Also referred to as Perspex or Plexiglass, Acrylic glass is usually associated with lower-end or vintage diving watches. This is mainly because of the availability and affordability of the glass and the suitability that other glass options offer.
Some of the best diving watches in history used acrylic crystal, as an alternative to other glass materials due to the glass’s ability to withstand high pressures. Also, these watches are not easily shattered and have better resistance against scratches. In case your timepiece gets scratched, the acrylic crystal can easily be polished.
The most popular watch recognised for using and developing perspex glass in 1936 is the Panerai Luminor, which features a domed 4mm thick face to maintain the watches integrity under the harshest of oceans.
Other watch brands, such as Omega and Rolex watches, also were known to include this type of watch face in some of their oldest collections. Although in this century watches which use acrylic glass are usually lower-level designer watches, as a way to save money on production.
- Cheaper material
Unlike other types of glasses, acrylic crystals are easy to repair when they get scratched. This is the type of glass found in many watches, and due to their availability, it’s a lot easier to obtain a replacement.
- Lightweight & Pressure Resistant
If you are in search of watches that feels light on the wrist, you should consider models with acrylic glass. Its lightweight design is also the reason why this glass is popularly used in children’s watches.
Prone to Scratch
This type of watch glass is usually not common on more luxurious watches due to their low resistance to scratches and extreme pressures. Once they get scratched, it can prove challenging to buff out. This results in the watch’s lifespan being a lot less than watches with sapphire crystal.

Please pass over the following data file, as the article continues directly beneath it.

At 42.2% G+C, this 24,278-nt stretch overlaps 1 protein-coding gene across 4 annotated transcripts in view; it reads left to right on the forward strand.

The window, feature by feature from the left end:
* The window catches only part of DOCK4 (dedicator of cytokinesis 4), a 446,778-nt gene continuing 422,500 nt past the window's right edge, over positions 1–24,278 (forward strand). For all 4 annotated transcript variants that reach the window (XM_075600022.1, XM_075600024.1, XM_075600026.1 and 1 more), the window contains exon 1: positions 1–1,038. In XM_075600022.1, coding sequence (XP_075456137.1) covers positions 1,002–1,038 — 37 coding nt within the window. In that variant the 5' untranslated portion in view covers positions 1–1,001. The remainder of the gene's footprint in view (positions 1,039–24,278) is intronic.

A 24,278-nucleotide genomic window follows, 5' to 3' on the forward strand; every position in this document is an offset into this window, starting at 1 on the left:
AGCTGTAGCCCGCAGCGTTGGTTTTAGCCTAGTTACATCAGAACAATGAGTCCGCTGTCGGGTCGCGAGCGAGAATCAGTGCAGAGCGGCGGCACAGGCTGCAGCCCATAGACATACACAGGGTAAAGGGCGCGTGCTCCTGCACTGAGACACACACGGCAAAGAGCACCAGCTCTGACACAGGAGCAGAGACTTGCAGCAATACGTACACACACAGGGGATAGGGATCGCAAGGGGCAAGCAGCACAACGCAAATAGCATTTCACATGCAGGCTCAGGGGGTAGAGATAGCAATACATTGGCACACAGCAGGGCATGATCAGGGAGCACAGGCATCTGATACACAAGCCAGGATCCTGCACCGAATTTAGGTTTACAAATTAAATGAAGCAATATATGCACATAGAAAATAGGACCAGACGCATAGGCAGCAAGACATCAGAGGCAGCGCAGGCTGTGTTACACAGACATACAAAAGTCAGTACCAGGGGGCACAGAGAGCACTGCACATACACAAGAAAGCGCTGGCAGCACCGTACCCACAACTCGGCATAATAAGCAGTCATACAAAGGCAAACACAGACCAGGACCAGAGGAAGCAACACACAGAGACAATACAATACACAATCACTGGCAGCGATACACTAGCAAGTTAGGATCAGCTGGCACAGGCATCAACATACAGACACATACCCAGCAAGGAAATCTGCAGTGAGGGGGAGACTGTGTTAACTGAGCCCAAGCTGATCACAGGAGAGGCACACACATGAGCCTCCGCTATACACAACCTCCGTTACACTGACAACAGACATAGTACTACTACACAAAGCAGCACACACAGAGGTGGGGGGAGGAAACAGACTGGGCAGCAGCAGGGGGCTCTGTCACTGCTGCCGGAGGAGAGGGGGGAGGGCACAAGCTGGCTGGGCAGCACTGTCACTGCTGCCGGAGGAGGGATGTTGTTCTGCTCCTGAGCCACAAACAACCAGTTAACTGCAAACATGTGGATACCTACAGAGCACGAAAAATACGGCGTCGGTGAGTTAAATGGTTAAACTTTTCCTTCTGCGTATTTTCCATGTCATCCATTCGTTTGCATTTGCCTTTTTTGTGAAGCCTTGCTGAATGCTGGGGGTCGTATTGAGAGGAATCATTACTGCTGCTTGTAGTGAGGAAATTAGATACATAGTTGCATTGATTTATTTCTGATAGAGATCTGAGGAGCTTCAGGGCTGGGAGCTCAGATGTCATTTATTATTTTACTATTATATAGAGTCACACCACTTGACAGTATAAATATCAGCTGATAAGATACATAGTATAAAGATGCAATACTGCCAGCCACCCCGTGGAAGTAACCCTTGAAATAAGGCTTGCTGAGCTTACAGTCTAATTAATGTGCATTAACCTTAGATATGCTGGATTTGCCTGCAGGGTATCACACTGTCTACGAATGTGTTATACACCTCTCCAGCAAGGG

When a watch uses an acrylic material for its glass, it is usually associated with the watch being a lower grade of quality. This is because other materials such as mineral glass or sapphire crystal have a higher production cost.
What is the best glass to have on a watch?
The material used for the watch glass is an essential consideration when it comes to selecting your wristwatch – to ensure your watch is reliable and resistant to your lifestyle.
If you have no idea about the types of watch glass, you can get confused when it comes to choosing a timepiece and identifying a highly dependable watch compared to one that will fail to meet your standards. The information provided in this watch crystal guide should help you make an informed decision the next time you are planning to invest in a watch brand with high-quality glass.
When it comes to watch crystals, Sapphire crystals come at the top of the list as it is praised highly due to their scratch-resistant properties. While sapphire crystal will be the most popular glass to see on a watch, Acrylic glass and mineral glass both have their own advantages and disadvantages. – such as their recognition for being lightweight and shatterproof.
If you want your watch glass to be protected from scratches, you should ensure that you take great care of your timepiece, such as wrapping it with a cloth when you’re not using it. It’s also crucial that you avoid direct contact with other jewellery or glass surfaces.